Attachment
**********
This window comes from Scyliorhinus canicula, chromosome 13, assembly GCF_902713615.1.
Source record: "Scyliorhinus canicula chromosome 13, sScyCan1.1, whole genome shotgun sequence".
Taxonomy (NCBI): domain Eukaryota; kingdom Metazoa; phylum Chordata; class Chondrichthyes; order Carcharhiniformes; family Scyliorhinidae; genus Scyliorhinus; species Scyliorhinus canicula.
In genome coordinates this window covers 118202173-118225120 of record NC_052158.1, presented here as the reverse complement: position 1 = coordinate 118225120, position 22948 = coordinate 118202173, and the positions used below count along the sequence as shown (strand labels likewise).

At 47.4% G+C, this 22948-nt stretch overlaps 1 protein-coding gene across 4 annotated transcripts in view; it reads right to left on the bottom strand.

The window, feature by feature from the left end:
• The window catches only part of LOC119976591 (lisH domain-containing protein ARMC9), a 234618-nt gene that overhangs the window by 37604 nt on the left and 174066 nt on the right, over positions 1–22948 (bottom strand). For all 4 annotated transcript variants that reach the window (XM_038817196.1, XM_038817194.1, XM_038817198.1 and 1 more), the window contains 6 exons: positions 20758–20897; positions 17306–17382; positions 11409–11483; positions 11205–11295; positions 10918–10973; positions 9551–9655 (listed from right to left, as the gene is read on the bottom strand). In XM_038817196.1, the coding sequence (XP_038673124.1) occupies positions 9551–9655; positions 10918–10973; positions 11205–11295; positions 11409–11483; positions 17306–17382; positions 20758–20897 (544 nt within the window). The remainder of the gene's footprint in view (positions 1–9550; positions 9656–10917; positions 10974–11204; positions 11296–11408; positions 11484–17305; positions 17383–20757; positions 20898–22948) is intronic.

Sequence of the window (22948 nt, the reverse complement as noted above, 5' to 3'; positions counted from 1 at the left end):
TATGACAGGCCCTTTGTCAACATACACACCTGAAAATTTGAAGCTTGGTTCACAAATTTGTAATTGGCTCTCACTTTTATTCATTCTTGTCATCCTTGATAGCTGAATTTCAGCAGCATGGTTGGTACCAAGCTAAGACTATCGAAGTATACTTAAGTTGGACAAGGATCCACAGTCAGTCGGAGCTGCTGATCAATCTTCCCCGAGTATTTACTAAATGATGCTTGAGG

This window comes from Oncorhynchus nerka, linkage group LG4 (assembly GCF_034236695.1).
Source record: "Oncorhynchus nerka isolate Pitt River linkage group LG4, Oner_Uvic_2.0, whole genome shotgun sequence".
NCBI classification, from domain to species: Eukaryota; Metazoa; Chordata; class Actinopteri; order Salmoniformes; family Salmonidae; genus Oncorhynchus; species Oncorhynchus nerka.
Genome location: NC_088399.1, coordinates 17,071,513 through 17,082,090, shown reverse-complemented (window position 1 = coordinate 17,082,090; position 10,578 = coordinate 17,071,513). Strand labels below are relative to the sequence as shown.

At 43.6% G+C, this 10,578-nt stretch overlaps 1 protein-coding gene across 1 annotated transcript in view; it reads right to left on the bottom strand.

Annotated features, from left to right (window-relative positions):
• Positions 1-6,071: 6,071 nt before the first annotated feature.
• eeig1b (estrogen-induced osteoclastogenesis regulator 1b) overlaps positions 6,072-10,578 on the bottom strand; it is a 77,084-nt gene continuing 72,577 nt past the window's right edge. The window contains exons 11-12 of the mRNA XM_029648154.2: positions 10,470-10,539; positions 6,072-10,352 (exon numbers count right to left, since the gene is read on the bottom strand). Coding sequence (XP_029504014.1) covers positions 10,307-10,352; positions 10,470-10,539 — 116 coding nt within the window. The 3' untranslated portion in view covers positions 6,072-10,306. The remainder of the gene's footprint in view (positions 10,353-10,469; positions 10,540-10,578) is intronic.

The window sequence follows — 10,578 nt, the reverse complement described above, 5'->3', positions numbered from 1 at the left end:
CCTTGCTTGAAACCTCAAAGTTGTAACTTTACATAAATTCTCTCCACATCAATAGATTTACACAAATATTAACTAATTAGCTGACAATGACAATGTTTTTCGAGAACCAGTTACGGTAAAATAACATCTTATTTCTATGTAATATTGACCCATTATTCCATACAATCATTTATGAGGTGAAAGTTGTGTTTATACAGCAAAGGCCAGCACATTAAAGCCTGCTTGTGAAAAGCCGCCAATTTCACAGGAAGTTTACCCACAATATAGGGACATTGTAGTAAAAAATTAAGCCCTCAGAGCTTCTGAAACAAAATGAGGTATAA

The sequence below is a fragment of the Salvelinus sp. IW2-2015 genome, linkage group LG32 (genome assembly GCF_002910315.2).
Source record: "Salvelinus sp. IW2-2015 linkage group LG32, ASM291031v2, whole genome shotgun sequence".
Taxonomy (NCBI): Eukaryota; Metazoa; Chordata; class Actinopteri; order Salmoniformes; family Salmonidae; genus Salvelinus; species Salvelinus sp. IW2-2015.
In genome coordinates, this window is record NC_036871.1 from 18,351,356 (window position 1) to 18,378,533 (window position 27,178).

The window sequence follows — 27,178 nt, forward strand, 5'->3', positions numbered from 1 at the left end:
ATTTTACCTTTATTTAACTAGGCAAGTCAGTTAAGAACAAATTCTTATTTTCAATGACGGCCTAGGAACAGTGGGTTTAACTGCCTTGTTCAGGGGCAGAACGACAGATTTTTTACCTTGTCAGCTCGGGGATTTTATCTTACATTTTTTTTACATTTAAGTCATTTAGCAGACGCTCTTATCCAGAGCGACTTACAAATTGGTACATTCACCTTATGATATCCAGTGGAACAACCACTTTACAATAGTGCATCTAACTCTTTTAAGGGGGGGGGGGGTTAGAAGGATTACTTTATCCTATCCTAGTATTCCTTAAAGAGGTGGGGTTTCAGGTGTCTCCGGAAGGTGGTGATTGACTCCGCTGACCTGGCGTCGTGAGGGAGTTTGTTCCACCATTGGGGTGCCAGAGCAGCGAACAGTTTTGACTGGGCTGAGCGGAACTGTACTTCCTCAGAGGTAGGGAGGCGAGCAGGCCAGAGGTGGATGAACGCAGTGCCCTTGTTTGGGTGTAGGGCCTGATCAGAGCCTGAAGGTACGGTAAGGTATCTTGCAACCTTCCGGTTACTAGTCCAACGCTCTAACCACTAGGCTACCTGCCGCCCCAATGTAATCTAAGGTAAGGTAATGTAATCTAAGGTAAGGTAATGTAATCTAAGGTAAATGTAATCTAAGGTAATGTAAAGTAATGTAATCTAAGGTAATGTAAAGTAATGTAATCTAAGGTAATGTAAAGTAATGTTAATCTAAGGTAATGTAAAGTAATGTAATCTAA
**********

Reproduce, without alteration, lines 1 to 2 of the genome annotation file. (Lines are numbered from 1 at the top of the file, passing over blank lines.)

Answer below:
This window comes from Scyliorhinus canicula, chromosome 13, assembly GCF_902713615.1.
Source record: "Scyliorhinus canicula chromosome 13, sScyCan1.1, whole genome shotgun sequence".